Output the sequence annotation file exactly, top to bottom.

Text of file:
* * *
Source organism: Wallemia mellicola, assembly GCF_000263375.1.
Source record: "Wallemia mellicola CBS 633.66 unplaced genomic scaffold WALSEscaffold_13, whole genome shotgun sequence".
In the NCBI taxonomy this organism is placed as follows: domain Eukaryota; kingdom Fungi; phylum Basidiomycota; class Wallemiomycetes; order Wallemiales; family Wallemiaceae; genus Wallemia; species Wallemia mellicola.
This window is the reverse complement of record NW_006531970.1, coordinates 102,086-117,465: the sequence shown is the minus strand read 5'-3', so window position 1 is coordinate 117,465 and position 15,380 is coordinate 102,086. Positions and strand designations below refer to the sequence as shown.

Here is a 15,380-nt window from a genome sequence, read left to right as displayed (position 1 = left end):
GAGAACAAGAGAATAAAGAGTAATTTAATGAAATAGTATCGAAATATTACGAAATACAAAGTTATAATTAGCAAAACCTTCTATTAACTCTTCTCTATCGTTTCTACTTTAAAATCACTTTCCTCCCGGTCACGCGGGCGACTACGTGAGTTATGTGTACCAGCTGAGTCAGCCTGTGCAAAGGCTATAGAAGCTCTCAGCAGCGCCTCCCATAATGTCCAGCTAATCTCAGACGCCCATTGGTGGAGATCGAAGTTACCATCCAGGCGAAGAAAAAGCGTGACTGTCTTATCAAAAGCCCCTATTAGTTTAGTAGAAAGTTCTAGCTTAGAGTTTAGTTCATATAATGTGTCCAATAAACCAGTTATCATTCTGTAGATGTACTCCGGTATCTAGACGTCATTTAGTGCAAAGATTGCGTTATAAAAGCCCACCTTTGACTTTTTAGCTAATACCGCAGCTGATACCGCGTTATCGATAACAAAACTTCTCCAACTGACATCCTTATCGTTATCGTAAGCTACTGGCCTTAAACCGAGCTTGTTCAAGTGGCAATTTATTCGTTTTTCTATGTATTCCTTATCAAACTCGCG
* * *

Source organism: Wallemia mellicola, assembly GCF_000263375.1.
Source record: "Wallemia mellicola CBS 633.66 unplaced genomic scaffold WALSEscaffold_13, whole genome shotgun sequence".
In the NCBI taxonomy this organism is placed as follows: domain Eukaryota; kingdom Fungi; phylum Basidiomycota; class Wallemiomycetes; order Wallemiales; family Wallemiaceae; genus Wallemia; species Wallemia mellicola.
This window is the reverse complement of record NW_006531970.1, coordinates 102,086-117,465: the sequence shown is the minus strand read 5'-3', so window position 1 is coordinate 117,465 and position 15,380 is coordinate 102,086. Positions and strand designations below refer to the sequence as shown.

Here is a 15,380-nt window from a genome sequence, read left to right as displayed (position 1 = left end):
GAGAACAAGAGAATAAAGAGTAATTTAATGAAATAGTATCGAAATATTACGAAATACAAAGTTATAATTAGCAAAACCTTCTATTAACTCTTCTCTATCGTTTCTACTTTAAAATCACTTTCCTCCCGGTCACGCGGGCGACTACGTGAGTTATGTGTACCAGCTGAGTCAGCCTGTGCAAAGGCTATAGAAGCTCTCAGCAGCGCCTCCCATAATGTCCAGCTAATCTCAGACGCCCATTGGTGGAGATCGAAGTTACCATCCAGGCGAAGAAAAAGCGTGACTGTCTTATCAAAAGCCCCTATTAGTTTAGTAGAAAGTTCTAGCTTAGAGTTTAGTTCATATAATGTGTCCAATAAACCAGTTATCATTCTGTAGATGTACTCCGGTATCTAGACGTCATTTAGTGCAAAGATTGCGTTATAAAAGCCCACCTTTGACTTTTTAGCTAATACCGCAGCTGATACCGCGTTATCGATAACAAAACTTCTCCAACTGACATCCTTATCGTTATCGTAAGCTACTGGCCTTAAACCGAGCTTGTTCAAGTGGCAATTTATTCGTTTTTCTATGTATTCCTTATCAAACTCGCG